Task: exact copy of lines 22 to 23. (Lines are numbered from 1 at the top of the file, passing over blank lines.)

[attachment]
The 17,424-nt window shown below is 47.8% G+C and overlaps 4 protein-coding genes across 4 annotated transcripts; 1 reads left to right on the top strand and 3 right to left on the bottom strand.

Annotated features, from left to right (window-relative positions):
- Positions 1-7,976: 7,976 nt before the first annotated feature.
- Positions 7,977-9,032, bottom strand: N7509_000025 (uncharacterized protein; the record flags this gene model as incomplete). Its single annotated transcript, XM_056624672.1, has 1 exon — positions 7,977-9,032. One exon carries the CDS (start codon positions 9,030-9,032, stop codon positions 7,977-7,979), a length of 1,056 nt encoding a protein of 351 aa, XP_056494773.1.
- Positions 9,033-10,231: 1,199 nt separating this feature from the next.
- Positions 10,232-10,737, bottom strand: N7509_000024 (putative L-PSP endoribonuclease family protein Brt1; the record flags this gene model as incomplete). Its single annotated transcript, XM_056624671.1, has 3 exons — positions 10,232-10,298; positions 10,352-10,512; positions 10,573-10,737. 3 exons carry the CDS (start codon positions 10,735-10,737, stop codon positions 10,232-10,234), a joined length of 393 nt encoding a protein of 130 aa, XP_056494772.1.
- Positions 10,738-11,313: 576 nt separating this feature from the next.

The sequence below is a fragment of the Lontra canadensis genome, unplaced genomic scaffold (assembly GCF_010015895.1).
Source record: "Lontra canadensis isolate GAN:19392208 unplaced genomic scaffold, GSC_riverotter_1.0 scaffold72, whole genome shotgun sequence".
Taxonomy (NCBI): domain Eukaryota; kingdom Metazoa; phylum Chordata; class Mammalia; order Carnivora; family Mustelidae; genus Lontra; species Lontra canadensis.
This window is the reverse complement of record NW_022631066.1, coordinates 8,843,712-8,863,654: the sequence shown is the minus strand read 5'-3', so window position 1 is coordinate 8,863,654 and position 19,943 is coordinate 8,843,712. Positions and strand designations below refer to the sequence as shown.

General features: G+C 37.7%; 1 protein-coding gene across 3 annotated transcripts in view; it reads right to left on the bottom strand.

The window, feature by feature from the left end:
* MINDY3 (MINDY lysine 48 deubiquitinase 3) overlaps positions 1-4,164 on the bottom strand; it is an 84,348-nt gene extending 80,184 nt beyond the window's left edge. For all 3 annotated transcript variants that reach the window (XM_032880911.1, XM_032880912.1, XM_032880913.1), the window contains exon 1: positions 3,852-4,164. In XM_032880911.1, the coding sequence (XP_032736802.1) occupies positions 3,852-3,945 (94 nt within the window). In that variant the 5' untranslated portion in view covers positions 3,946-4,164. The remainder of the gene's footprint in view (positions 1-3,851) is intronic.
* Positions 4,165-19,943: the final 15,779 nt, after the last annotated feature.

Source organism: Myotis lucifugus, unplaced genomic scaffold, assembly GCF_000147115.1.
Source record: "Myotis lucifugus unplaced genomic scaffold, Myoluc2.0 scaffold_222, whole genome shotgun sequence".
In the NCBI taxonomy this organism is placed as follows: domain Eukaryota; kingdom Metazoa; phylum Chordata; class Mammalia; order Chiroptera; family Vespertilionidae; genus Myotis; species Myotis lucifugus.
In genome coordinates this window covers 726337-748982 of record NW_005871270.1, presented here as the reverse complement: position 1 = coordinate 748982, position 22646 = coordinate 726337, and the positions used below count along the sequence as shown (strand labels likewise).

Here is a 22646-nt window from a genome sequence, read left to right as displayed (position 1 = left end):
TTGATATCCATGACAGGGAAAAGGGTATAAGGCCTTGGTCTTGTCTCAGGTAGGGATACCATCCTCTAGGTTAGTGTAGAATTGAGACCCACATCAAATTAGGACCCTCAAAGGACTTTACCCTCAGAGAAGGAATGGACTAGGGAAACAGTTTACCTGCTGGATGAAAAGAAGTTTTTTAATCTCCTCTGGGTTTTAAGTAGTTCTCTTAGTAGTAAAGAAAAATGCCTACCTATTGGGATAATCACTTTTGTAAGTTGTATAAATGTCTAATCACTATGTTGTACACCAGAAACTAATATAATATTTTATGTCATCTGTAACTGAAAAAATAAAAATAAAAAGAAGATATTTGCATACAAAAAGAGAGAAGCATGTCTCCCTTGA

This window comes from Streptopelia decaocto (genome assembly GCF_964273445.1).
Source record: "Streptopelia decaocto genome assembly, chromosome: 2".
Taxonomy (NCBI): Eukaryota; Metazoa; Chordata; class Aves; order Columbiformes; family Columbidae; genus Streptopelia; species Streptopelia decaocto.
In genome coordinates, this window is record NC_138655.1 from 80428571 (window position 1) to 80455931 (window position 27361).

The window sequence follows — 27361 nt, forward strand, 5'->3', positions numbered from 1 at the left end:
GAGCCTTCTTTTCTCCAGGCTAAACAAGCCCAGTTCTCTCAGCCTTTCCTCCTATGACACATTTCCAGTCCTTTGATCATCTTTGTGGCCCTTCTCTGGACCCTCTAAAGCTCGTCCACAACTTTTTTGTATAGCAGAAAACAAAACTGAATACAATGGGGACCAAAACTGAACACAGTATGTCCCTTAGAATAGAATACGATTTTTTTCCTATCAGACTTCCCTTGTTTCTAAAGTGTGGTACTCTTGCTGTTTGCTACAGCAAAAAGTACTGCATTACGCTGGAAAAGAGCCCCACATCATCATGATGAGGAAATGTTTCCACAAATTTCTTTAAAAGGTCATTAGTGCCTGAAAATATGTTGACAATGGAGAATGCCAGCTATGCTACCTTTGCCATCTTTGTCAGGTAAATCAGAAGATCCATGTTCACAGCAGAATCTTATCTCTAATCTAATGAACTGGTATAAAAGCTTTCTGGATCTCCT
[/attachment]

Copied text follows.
This window comes from Streptopelia decaocto (genome assembly GCF_964273445.1).
Source record: "Streptopelia decaocto genome assembly, chromosome: 2".